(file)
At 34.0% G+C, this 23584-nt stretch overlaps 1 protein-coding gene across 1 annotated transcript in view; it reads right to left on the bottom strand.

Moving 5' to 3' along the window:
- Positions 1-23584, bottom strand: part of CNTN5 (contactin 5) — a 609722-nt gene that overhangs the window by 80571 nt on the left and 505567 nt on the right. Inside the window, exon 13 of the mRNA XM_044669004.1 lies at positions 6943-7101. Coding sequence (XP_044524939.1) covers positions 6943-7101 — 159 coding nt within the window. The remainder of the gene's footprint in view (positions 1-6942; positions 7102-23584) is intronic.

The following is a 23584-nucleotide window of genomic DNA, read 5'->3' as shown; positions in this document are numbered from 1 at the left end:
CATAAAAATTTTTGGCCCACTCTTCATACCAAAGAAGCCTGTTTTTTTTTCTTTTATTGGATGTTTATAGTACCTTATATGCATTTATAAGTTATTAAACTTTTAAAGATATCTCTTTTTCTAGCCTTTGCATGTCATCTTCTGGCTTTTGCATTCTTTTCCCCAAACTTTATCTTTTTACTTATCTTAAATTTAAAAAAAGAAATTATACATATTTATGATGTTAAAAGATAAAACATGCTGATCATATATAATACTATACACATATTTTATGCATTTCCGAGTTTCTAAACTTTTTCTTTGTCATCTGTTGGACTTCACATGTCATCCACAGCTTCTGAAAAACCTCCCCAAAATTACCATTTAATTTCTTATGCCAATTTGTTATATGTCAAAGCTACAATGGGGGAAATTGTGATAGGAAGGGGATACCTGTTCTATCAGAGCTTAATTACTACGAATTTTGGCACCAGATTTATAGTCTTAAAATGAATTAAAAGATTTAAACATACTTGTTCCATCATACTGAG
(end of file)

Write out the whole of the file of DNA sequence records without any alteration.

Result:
At 34.0% G+C, this 23584-nt stretch overlaps 1 protein-coding gene across 1 annotated transcript in view; it reads right to left on the bottom strand.

Moving 5' to 3' along the window:
- Positions 1-23584, bottom strand: part of CNTN5 (contactin 5) — a 609722-nt gene that overhangs the window by 80571 nt on the left and 505567 nt on the right. Inside the window, exon 13 of the mRNA XM_044669004.1 lies at positions 6943-7101. Coding sequence (XP_044524939.1) covers positions 6943-7101 — 159 coding nt within the window. The remainder of the gene's footprint in view (positions 1-6942; positions 7102-23584) is intronic.

The following is a 23584-nucleotide window of genomic DNA, read 5'->3' as shown; positions in this document are numbered from 1 at the left end:
CATAAAAATTTTTGGCCCACTCTTCATACCAAAGAAGCCTGTTTTTTTTTCTTTTATTGGATGTTTATAGTACCTTATATGCATTTATAAGTTATTAAACTTTTAAAGATATCTCTTTTTCTAGCCTTTGCATGTCATCTTCTGGCTTTTGCATTCTTTTCCCCAAACTTTATCTTTTTACTTATCTTAAATTTAAAAAAAGAAATTATACATATTTATGATGTTAAAAGATAAAACATGCTGATCATATATAATACTATACACATATTTTATGCATTTCCGAGTTTCTAAACTTTTTCTTTGTCATCTGTTGGACTTCACATGTCATCCACAGCTTCTGAAAAACCTCCCCAAAATTACCATTTAATTTCTTATGCCAATTTGTTATATGTCAAAGCTACAATGGGGGAAATTGTGATAGGAAGGGGATACCTGTTCTATCAGAGCTTAATTACTACGAATTTTGGCACCAGATTTATAGTCTTAAAATGAATTAAAAGATTTAAACATACTTGTTCCATCATACTGAG